Coronavirus: The 12 major developments that happened on Friday

What you need to know on June 19: This article was updated at 5 p.m.
Deaths: In the UK, there were 173 coronavirus deaths in the 24 hours to 5 p.m. on Thursday. Read more here.
Guidelines: Coronavirus levels in the UK are to be lowered from Level 4 to Level 3 on the recommendation of the country's senior doctors. The Chief Medical Officers (CMOs) for England, Scotland, Wales and Northern Ireland said in a statement that they had agreed to downgrade the alert level after a steady and persistent decline in cases in all four countries. Read more here.
Virus transmission: Coronavirus R rates have remained at the same level this week, the government has confirmed, and is between 0.7 and 0.9 for the whole of the United Kingdom. The range in England has decreased slightly since last week and is now 0.7-0.9. Read more here.
Education: Boris Johnson said he was "sure" that all children would be able to go back to school full-time by September, as he indicated that classroom social distance rules could be relaxed to help more students return faster get. The Prime Minister also announced a £ 1 billion catch-up program for students who missed school months. Read more here.
Science: British with Indian, Pakistani and Bangladeshi heritage are 20 percent more likely to die if they develop COVID-19. However, according to the largest study on ethnic diversity in mortality rates, there is no increased risk for black people. Researchers at the University of Edinburgh found that South Asians are much more likely to die of the disease if they are sick enough to need hospital care. Read more here.
According to a new study, young mothers are much more likely to suffer from postnatal depression in the midst of the coronavirus pandemic. The researchers showed that the number of women suffering from the disease has risen sharply in up to three in four pregnant women or in women who have recently suffered from anxiety during the pandemic, compared to less than one in three women who have previously suffered. Read more here.
Business: Three major meat factories in England and Wales have closed after more than 100 workers tested positive for COVID-19. Mobile test tents were set up outside Asda’s own meat processing facility in Cleckheaton, West Yorkshire, after workers contracted the virus after sites in Wrexham and Anglesey were closed. Read more here.
Wales: First Minister Mark Drakeford has announced that Wales will reopen its border from July 6th so holidaymakers and day trippers can visit it. Unnecessary shops will open from Monday, and the measures for places of worship and the housing market have been relaxed. Read more here.
Read more about COVID-19
How to get a coronavirus test if you have symptoms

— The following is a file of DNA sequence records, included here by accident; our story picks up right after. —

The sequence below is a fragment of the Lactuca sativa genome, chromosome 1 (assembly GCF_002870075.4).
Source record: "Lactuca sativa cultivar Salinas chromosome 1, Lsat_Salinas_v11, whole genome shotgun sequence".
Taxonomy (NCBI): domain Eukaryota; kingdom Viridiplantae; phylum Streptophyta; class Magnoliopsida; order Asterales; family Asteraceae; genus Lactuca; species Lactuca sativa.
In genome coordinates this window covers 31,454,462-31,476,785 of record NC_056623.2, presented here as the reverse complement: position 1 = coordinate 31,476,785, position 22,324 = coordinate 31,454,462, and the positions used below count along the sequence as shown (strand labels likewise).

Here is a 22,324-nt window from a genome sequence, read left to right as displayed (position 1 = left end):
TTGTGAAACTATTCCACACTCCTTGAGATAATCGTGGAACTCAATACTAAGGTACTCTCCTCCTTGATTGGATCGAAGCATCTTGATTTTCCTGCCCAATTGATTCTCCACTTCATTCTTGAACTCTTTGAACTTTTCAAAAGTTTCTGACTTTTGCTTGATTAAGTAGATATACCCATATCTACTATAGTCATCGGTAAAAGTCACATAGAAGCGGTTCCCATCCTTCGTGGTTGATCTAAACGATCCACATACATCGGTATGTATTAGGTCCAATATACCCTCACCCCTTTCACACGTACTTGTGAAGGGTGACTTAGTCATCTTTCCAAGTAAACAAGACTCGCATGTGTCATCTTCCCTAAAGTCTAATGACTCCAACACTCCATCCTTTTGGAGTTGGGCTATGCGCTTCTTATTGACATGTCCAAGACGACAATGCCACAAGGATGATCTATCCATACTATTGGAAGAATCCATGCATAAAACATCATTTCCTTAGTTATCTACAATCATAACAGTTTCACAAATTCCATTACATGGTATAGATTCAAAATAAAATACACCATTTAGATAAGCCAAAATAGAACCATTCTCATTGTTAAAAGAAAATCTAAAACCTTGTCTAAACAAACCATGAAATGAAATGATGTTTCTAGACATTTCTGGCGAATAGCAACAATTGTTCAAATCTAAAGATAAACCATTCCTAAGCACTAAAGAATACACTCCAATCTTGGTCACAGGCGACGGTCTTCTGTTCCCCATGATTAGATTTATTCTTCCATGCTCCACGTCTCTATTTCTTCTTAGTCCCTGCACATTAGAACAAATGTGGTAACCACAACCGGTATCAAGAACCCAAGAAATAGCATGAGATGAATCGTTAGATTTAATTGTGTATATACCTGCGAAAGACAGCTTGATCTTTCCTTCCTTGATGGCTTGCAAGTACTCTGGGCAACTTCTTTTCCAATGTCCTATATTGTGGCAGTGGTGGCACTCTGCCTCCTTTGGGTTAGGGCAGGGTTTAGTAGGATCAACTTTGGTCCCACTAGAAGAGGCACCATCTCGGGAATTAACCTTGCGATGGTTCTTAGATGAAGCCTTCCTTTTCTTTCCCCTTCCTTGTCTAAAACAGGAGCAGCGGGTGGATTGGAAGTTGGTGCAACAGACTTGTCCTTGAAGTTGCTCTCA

What you can and cannot do under blocking rules
In pictures: What British school classes could look like in a new normal
What public transport could look like after the closure
How our public space will change in the future
rest of the world
Traces of corona viruses were found in Italy's water supply in December, suggesting that the virus was in circulation more than a month before the country reported the first cases. Scientists discovered the presence of SARS-Cov-2 - the virus that causes Covid-19 - in wastewater from two northern cities in late 2019. Read more here.
Spain increases coronavirus deaths by more than 1,000 after officials correct a backlog of inconsistent data. The toll is now 28,313 - the authorities stopped updating the balance sheet by 27,136 on June 7. Read more here.
The recent outbreak of the corona virus in Beijing is a European strain. Zhang Yong, an official at the Chinese Center for Disease Control and Prevention (CDC), said: "The virus is from Europe, but it differs from the virus that is currently spreading in Europe." Read more here.
Positive news
Animals from the Living Coast Zoo in Torquay were rehabilitated after the zoo admitted that it might have to put them to sleep because they had to be closed. Living Coasts said they were "pending" because loss of revenue from ticket sales meant they could not afford to maintain and maintain animals and facilities. On Friday morning, it was announced that several aquariums and zoos had come together to find new homes for the marine species on living shores. Read more here.
Corona virus: what happened today?
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Why are children less at risk of coronavirus?
The vast majority of coronavirus-related deaths worldwide have occurred in the elderly. Between March and June, six people under the age of 14 died from the infection in England and Wales between 10 weeks. This is compared to 24,511 in people between the ages of 75 and 90. It is known that our immune system becomes less “sharp” with age, which reduces its ability to fight off infections that we have not encountered before. The circulating coronavirus is one of seven strains of a virus class that are known to infect humans. Four of these strains trigger cold-like symptoms that children in school may be more exposed to. Fending off other strains can give adolescents an edge when it comes to defeating the coronavirus. Research also suggests that children are less likely to get the infection in the first place. To what extent they pass it on is up for debate

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